Film Critics Shut Their Eyes to Terrorism
Hollywood isn't the only community allergic to the notion of showing the horrors of terrorism on screen. Some movie critics don't want to see terrorists in any way, shape, or form there, either.
And by terrorists, we mean Islamo-fascists willing to die to take out as many innocents as possible. Not American troops indiscriminately killing civilians like in Brian De Palma's Redacted.
The latest proof comes courtesy of Traitor, a new movie starring Don Cheadle as a special operations officer who switches teams from the U.S. to the terrorists. The movie takes pains to portray Muslims in three dimensions, and goes so far as to allow Islamic radicals to explain some of the reasons for their barbarous behavior.
It's a kinder, gentler type of terrorism movie, but cinematic beggars can't be choosers.
Traitor is far from a blockbuster, either in quality or tickets sold ($7.9 million in its first weekend). Still, it's drawing some tortured reviews from the critical masses.
Let's start with the Washington Post's own Philip Kennicott. His Traitor review isn't content to merely slam the movie. He goes one step further, suggesting it shouldn't ever have been made.
Terrorism is a dubious subject for entertainment. The excesses of fear it inspires are corrosive to society. The prejudices that underlie those fears are not neutralized by hiring Don Cheadle. The things that are inherently exciting in a film about terrorism -- violence, torture, and the ticking clock that portends doom -- are the very sort of things that short-circuit our ability to think rationally about the threats we face.
Yes, he's saying audiences are too dumb to distinguish fiction from reality, and hinting that terrorism should be off limits for filmmakers. The legion of 24 fans won't like that one bit.
Entertainment Weekly offered its own disappointing spin in its review, which gave Traitor a "C" rating. Again, the audience is assumed to be slack-jawed yokels ready to take marching orders from Hollywood confection:
Many rainbow-colored actors ... contribute their faces in the cause of a paycheck (good for them) and an agitation of racist paranoia (not good for us).
But EW isn't finished: "The wait isn't worth it in this fear mongering, opportunistic political/spy thriller."
The Onion A.V. Club, a reliable source of pungent criticism, gives Traitor credit for depicting Muslims in the aforementioned three-dimensional fashion, but still gripes about the finished product.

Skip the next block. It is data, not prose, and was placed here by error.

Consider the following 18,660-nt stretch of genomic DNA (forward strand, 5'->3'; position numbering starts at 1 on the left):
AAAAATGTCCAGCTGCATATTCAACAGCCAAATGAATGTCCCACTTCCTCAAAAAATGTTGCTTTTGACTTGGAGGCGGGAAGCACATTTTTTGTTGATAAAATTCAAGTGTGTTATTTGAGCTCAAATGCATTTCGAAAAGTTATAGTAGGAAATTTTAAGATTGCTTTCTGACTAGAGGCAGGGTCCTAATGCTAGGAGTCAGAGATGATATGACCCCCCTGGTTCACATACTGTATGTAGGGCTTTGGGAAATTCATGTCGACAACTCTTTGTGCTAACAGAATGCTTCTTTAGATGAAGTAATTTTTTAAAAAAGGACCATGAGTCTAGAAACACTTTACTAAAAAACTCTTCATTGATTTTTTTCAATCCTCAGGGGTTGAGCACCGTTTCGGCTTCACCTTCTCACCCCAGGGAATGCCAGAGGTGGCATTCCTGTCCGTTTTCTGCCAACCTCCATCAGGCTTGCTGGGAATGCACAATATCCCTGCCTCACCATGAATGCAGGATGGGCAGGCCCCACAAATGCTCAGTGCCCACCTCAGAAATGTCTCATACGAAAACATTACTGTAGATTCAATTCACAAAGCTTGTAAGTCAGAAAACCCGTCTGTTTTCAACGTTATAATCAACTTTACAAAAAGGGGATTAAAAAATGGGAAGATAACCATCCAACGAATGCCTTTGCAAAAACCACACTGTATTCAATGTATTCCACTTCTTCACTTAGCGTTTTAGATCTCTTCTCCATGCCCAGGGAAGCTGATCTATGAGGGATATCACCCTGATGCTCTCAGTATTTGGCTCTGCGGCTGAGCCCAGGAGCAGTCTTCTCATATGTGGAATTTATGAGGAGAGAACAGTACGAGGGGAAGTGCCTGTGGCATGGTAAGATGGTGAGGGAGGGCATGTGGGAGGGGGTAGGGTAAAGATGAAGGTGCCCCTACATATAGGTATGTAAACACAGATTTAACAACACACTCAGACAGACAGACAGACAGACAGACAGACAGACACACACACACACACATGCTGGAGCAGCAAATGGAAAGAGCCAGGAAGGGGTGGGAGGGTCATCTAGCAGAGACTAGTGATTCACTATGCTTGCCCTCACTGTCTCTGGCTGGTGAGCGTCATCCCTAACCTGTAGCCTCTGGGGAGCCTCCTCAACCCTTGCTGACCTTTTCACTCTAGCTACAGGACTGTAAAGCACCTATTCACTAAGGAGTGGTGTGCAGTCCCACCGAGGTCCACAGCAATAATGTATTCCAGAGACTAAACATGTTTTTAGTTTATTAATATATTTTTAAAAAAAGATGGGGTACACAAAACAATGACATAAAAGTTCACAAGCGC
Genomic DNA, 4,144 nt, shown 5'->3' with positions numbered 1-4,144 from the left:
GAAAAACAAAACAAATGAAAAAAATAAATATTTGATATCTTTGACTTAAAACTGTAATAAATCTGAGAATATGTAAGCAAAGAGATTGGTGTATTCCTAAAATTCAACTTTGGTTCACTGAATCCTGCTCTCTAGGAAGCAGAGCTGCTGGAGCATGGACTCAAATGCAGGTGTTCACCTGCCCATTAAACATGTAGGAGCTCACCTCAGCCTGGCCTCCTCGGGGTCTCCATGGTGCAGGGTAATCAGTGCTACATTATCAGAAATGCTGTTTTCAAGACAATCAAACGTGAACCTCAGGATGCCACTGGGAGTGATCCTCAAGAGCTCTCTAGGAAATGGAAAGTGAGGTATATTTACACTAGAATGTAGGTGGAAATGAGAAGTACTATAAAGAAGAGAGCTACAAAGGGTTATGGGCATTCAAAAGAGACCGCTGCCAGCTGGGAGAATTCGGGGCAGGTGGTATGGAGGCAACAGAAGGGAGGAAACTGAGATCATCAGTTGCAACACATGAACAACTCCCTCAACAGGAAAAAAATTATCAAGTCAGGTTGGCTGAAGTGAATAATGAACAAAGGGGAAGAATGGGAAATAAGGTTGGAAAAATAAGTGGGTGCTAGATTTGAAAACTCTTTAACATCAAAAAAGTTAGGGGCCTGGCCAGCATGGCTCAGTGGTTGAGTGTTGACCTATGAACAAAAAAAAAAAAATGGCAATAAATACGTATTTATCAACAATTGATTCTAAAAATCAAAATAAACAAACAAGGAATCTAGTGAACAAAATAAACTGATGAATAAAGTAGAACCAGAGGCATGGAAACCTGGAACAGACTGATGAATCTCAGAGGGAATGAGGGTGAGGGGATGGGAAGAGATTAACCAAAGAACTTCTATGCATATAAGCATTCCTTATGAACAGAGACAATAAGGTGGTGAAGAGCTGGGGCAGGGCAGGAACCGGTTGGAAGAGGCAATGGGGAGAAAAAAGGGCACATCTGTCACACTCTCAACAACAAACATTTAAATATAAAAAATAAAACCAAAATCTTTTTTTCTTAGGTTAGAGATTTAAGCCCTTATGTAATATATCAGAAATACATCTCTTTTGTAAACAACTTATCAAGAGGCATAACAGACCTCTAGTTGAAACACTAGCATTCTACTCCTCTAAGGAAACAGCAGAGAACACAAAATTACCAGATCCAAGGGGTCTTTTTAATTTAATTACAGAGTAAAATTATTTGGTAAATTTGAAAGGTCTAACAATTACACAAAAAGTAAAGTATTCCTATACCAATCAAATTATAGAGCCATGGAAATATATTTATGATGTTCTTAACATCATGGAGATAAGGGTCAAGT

In a cinema world that all too often stereotypes Muslims as one-dimensional bad guys, Traitor dares to take Islam seriously, if not for the troubling fact that most of the Muslims here are terrorists.
In today's Hollywood, the bad guys are far more likely to be rednecks, corporate fat cats, or Euro trash than Muslims, so the Onion is misguided on two fronts.
The Fort Worth Star-Telegram's Scott Von Doviak uses his review slot to blame the film because it "unwittingly fans the flames of anti-Muslim sentiment."
So any film showing Muslim terrorists will fan said flames? Perhaps critics should submit a list to Hollywood screenwriters about what they can and can't write about in a dastardly fashion. Would be a fascinating read, even if the integrity of movies would take a sizable hit as a result.
The Star-Telegram critic couldn't resist the chance to slam the current administration, even if he has to strain mightily to do so.
There's a terrorist around every corner in Traitor, to the point where you start wondering if "Steve Martin" [who co-wrote the story] is a pen name for Dick Cheney.
Other film critics applauded the film's depth, but otherwise badly misjudged the audiences they're supposed to serve.
Detroit News film critic Tom Long offers a harsh, albeit evenhanded, slam against Traitor, but then misjudges a key element in the film:
Americans haven't exactly been begging for movies about the Middle East or terrorism lately.
Who says Americans aren't itching to see terrorism on screen? The Kingdom did far better at the box office than the slate of anti-war films last year, and the more recent Vantage Point was one of this year's genuine sleepers.
Film critics have limited pull with the public and their clout has likely diminished with the rise of Internet-based movie reviewers. But they still can rally support for indie films that lack the budget of their bigger peers, and their raves can help underline enthusiasm for great popcorn movies like this summer's The Dark Knight. Many movie critics, like the Associated Press' Christy Lemire, provide sober analysis that helps movie fans make sense out of their local film marquee.
But critics do their audience a grave disservice when they rally their thoughts against the few films that dare to depict the very real threat of terrorism against Western culture.